The Covid-19 pandemic has changed the way we live – and for some that means where we live.
In this investigation we speak to those who find themselves stuck in rent and the problems they face – short-term lets, sham lets, poor conditions and a government rent control scheme which has never been utilised four years on from its inception.
We talk to full-time workers who can’t save for a deposit amid the ever-increasing cost of rent and students who fear they will be priced out of the market in the future as they see house prices continue to rise.
We also speak to the sales and letting agents who can see the problems arising from the current red hot market for those trying to get their foot on the property ladder.
The Highlands: Hidden homeless
In the Highlands the rise of second homes, holiday lets and short-term lets have left some fearing the worst for the future of their local communities.
John Woods, 37, works in a school and has been living and renting in Ullapool for seven years. In that time he has lived in eight different properties.
In such rural communities, rental properties are precarious and John believes there is a hidden homeless problem in the Highlands.
He claims those in between lets are often left to find temporary accommodation in tents, caravans or friends’ couches – he himself has been forced into the latter.
“The amount of holiday homes means there’s very little stock available for rent. Holiday homes and short term lets and the demand for people who want to come and live here.
“More and more people want to come and live here, especially after the pandemic. They think it’s a bit safer, bigger gardens, less congested, so many people want to come and live in the Highlands.
“The demand for houses is quite high but the rate of new builds can’t keep up with demand. More and more of the housing stock is getting eaten up with holiday homes and short term lets.”
The intense demand for accommodation means best practices are not always followed or accommodation is extremely temporary. People can often find themselves in winter lets where they get a flat for a few months over the down season and are then asked to move on.
Another issue creeping into the Highlands is ‘sham lets’. This is where home-owners and landlords advertise long-term accommodation but under holiday let contracts which are subject to far less regulations, including around deposits and evictions.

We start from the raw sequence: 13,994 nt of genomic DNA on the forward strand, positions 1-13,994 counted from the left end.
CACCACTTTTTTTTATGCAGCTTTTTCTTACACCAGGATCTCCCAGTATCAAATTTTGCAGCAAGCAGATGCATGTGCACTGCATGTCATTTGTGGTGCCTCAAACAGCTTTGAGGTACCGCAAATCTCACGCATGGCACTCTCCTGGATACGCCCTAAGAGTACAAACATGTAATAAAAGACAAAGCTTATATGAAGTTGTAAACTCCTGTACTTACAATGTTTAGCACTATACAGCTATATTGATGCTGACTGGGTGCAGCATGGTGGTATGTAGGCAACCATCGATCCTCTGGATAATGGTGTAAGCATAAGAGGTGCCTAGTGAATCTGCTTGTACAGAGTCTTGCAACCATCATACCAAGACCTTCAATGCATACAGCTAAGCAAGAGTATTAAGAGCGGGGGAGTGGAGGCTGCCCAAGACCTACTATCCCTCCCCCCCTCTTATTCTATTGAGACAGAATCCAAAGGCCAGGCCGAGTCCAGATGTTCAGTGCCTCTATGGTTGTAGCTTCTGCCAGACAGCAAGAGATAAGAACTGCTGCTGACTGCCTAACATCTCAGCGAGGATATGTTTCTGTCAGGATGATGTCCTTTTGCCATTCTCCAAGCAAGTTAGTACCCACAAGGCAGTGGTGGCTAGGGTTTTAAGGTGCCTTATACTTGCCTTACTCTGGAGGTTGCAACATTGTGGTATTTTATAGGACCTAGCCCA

Some sham lets can be found on websites like Airbnb and Gumtree where unsuspecting and desperate tenants can get caught out.
Living Rent, Scotland’s tenant union, claimed in one report that in the 12 months from 2017 – 2018 the number of Airbnbs in the Highlands rose by around 80% – and this figure doesn’t take into account other forms of holiday lets.
In 2019, the tenants’ union successfully took Edinburgh landlord Mark Fortune to court where he was ordered to pay £7,500 for his use of sham holiday let contracts in the first legal win of its kind.
The £7,500 fine was the maximum amount possible after Fortune failed to protect his tenants’ deposits, claiming they had signed holiday let contracts.
John is of the firm belief that short-term lets and second homes are becoming more of an issue in Ullapool and the Highlands in general.
“Sometimes you get asked to leave (your accommodation) because the landlord wants to convert it into short-term lets.
“There’s a lot of cases of this happening, especially over the pandemic where the opportunity to make money with short term lets were destroyed so lots of people decided to put their properties onto the rental market.
“Once lockdown lifted people wanted to put their house back on the market for short term lets and that would mean evicting tenants that are in there at the moment.
“They (the evicted tenant) end up staying, and this is actually happening, people staying in tents, couches, caravans. There’s a lot of homeless going under the radar.
“The evidence is anecdotal but anyone that has stayed here for a wee while, we’ve all had to stay in temporary accommodation with a friend, on a couch, for a wee while, just something in between, while you get a place to stay.”
‘Smaller places are dying out’
On top of making life hard for renting tenants, John also fears the short term lets path is also damaging the community.